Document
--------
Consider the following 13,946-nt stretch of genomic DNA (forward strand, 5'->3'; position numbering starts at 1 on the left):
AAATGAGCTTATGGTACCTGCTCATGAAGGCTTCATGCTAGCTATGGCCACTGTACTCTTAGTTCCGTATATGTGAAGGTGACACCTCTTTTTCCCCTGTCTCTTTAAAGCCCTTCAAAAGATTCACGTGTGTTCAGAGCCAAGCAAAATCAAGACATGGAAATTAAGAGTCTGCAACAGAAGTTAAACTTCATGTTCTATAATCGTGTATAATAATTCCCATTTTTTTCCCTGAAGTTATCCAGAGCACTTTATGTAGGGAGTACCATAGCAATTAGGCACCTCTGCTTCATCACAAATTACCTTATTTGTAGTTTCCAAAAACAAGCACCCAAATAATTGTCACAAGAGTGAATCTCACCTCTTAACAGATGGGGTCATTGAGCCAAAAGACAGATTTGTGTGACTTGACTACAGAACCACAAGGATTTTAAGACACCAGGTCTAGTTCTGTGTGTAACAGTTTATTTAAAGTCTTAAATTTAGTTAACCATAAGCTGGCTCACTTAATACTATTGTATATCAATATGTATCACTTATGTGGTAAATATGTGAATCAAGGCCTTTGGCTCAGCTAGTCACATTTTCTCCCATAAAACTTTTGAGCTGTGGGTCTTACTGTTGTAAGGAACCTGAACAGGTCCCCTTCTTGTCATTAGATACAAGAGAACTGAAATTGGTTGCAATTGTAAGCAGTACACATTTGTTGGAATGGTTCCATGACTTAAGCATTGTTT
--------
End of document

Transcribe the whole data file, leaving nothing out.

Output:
Consider the following 13,946-nt stretch of genomic DNA (forward strand, 5'->3'; position numbering starts at 1 on the left):
AAATGAGCTTATGGTACCTGCTCATGAAGGCTTCATGCTAGCTATGGCCACTGTACTCTTAGTTCCGTATATGTGAAGGTGACACCTCTTTTTCCCCTGTCTCTTTAAAGCCCTTCAAAAGATTCACGTGTGTTCAGAGCCAAGCAAAATCAAGACATGGAAATTAAGAGTCTGCAACAGAAGTTAAACTTCATGTTCTATAATCGTGTATAATAATTCCCATTTTTTTCCCTGAAGTTATCCAGAGCACTTTATGTAGGGAGTACCATAGCAATTAGGCACCTCTGCTTCATCACAAATTACCTTATTTGTAGTTTCCAAAAACAAGCACCCAAATAATTGTCACAAGAGTGAATCTCACCTCTTAACAGATGGGGTCATTGAGCCAAAAGACAGATTTGTGTGACTTGACTACAGAACCACAAGGATTTTAAGACACCAGGTCTAGTTCTGTGTGTAACAGTTTATTTAAAGTCTTAAATTTAGTTAACCATAAGCTGGCTCACTTAATACTATTGTATATCAATATGTATCACTTATGTGGTAAATATGTGAATCAAGGCCTTTGGCTCAGCTAGTCACATTTTCTCCCATAAAACTTTTGAGCTGTGGGTCTTACTGTTGTAAGGAACCTGAACAGGTCCCCTTCTTGTCATTAGATACAAGAGAACTGAAATTGGTTGCAATTGTAAGCAGTACACATTTGTTGGAATGGTTCCATGACTTAAGCATTGTTT